Tuesday night Tim and I got a treat of a lifetime. For Christmas, Leroy and Sylvia gave us a night’s stay at Nottoway Plantation, the largest remaining antibellum mansion in the southern United States. The Bradshaws have a unique connection to this home in White Castle, LA.
The original owner, John Hampden Randolph, was born in Nottoway County, VA, near Blackstone Virginia in 1813. He left his beloved Nottoway to grow sugarcane in Louisiana. When he arrived, the parcel of land on the banks of the Mississippi that he hoped to buy was not for sale. So instead he settled miles from the river and began purchasing parcels of land one acre at a time. Over the next 17 years he owned not only the parcel he originally hoped for but a total of 7000 acres. Now as a very successful farmer, he built a home that befitted his station.
8 years and 80,000 dollars later, Nottoway Plantation was born on the banks of the Mississippi, named for Randolph’s birthplace in Virginia. The majestic house survived the Civil War with only a single cannon shot lodged in a pillar. When Union Soldiers arrived to the area, they visited the plantation with a white flag in hand. A ranking Union officer had known Randolph’s son in college and had even spent a night in their home prior to the war. He promised to keep the Plantation safe – and it was never harmed.
Only 4 people have owned the house since. Today it is owned by Sir Paul Ramsey, an Aussie, who purchased the property in 1985 for $4 million dollars. Since then he put in an additional $10 million to refurbish the property and repair the damage from Hurricane Gustav in 2008.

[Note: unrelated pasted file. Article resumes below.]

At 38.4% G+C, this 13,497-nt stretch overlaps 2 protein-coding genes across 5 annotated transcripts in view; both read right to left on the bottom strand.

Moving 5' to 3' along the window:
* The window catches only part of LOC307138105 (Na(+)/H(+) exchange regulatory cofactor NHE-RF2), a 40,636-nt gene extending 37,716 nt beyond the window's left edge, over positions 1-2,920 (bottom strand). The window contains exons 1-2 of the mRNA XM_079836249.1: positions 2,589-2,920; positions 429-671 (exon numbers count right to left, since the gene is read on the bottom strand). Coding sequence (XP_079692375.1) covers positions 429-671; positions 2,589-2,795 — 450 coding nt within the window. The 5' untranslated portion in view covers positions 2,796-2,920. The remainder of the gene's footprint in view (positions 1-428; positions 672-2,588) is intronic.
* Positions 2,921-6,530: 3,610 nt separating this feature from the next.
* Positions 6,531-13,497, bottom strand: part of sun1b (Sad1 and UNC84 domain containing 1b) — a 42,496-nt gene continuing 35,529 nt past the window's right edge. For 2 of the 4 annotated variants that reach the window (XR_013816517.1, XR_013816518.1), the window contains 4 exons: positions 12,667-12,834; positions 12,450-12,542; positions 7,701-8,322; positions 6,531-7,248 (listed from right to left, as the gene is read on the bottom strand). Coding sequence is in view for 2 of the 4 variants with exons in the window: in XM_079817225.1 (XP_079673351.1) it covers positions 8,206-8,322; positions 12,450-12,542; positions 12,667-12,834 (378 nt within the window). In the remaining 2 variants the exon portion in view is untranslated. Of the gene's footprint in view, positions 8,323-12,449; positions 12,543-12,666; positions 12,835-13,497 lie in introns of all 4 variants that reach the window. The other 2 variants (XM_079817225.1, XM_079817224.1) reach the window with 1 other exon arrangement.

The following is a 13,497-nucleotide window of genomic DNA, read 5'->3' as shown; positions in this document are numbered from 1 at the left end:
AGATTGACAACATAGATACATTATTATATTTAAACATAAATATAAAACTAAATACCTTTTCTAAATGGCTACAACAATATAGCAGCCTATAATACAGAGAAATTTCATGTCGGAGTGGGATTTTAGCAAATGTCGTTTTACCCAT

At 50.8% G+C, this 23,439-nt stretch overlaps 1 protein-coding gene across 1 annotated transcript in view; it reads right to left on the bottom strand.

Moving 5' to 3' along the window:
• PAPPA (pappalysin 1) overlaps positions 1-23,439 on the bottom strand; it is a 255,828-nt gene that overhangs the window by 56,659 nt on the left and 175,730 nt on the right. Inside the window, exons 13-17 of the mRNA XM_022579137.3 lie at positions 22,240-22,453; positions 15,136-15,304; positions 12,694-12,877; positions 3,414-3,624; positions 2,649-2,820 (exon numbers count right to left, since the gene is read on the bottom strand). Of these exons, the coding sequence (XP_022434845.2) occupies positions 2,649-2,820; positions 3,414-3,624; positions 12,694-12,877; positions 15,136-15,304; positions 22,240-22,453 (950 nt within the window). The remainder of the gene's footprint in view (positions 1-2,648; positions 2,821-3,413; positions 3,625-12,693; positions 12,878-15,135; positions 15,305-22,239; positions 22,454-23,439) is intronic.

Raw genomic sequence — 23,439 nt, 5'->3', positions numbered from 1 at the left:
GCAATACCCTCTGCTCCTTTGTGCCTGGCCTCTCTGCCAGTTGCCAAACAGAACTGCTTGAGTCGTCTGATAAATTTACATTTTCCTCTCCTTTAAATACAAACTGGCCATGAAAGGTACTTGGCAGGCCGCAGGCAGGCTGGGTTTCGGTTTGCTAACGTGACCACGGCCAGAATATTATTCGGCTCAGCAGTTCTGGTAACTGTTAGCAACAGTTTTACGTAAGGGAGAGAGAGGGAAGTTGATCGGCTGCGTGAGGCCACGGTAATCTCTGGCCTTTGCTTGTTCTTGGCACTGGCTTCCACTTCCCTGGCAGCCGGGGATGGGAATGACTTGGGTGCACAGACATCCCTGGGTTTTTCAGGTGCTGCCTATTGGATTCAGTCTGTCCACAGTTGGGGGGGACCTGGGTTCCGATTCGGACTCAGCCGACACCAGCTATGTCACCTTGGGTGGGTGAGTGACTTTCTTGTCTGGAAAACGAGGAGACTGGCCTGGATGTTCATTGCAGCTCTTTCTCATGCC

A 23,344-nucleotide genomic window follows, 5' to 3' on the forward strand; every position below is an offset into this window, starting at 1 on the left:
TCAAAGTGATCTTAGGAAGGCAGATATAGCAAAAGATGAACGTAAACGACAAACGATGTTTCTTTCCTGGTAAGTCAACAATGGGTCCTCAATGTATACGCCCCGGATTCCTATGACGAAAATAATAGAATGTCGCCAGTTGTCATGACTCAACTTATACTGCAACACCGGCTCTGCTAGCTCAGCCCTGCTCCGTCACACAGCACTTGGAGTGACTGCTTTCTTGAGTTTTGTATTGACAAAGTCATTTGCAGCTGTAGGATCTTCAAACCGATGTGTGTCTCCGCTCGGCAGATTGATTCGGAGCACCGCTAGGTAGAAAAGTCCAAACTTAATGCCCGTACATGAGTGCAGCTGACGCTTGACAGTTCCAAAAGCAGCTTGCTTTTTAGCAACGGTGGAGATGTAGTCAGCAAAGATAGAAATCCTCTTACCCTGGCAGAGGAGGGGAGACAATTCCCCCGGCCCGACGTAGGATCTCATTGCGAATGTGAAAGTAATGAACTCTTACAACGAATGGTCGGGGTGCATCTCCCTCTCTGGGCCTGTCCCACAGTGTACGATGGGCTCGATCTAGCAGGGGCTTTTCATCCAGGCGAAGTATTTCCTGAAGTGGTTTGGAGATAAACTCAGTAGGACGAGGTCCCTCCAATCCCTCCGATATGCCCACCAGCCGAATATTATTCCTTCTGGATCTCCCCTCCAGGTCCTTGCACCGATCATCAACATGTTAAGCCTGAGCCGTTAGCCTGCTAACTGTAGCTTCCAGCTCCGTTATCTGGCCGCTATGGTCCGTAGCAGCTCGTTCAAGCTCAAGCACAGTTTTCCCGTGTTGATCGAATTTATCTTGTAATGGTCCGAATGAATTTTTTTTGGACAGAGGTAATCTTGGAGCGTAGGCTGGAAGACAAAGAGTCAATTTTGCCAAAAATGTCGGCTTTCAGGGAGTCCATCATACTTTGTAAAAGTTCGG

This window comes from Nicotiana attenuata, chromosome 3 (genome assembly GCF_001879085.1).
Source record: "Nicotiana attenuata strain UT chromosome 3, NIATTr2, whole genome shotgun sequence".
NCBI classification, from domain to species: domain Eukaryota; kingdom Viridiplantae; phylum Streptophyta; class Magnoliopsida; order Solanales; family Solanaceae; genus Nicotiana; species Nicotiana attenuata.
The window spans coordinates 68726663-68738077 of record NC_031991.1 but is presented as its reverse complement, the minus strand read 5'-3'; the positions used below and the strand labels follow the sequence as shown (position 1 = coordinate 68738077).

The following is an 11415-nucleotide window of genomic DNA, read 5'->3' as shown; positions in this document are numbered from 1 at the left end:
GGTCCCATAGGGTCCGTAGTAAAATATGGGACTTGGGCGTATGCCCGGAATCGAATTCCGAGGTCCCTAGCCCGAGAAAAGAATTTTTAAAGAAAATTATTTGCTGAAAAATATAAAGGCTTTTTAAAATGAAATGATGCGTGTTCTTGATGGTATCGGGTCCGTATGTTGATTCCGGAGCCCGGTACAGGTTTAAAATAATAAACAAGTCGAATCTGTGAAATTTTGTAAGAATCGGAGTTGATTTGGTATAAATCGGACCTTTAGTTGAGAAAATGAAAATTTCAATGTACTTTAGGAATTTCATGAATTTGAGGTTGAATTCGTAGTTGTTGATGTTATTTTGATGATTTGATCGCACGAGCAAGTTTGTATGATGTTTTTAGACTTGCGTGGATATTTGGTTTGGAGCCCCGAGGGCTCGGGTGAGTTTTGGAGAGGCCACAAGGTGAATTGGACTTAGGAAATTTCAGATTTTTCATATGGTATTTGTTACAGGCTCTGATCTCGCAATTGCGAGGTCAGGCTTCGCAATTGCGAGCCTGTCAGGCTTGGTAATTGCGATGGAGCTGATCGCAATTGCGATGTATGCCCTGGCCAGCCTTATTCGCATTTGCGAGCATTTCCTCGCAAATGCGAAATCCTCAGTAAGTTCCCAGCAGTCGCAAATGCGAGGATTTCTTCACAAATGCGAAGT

Today the property and people are incredible. Tim and I drank Mint Julips in the Coachman Bar followed by Etoufee and Red Snapper in the new dining room. We slept in the Plantation’s oldest building, the luxurious Overseer’s Cabin, and ate breakfast under the ancient Live Oaks. We learned about the symbolism within the ornate carved crown mouldings that decorate the mansion and worked using the fastest internet we’ve had on our entire trip. No detail was overlooked.
Thank you so much to Leroy and Sylvia for this amazing experience!
Today finds us deep in the bayou at Sam Houston Jones State Park. On our way here, we stopped at Mulate’s in Beaux Bridge, where a cajun band plays every night and you can find all the fried frog legs that you can eat. We stayed for the band and the Maryland/Duke Game. The manager was a born and bred Creole Duke fan, a rare combination. We traded good natured jabs and watched what ended up being an excellent game, cajun style!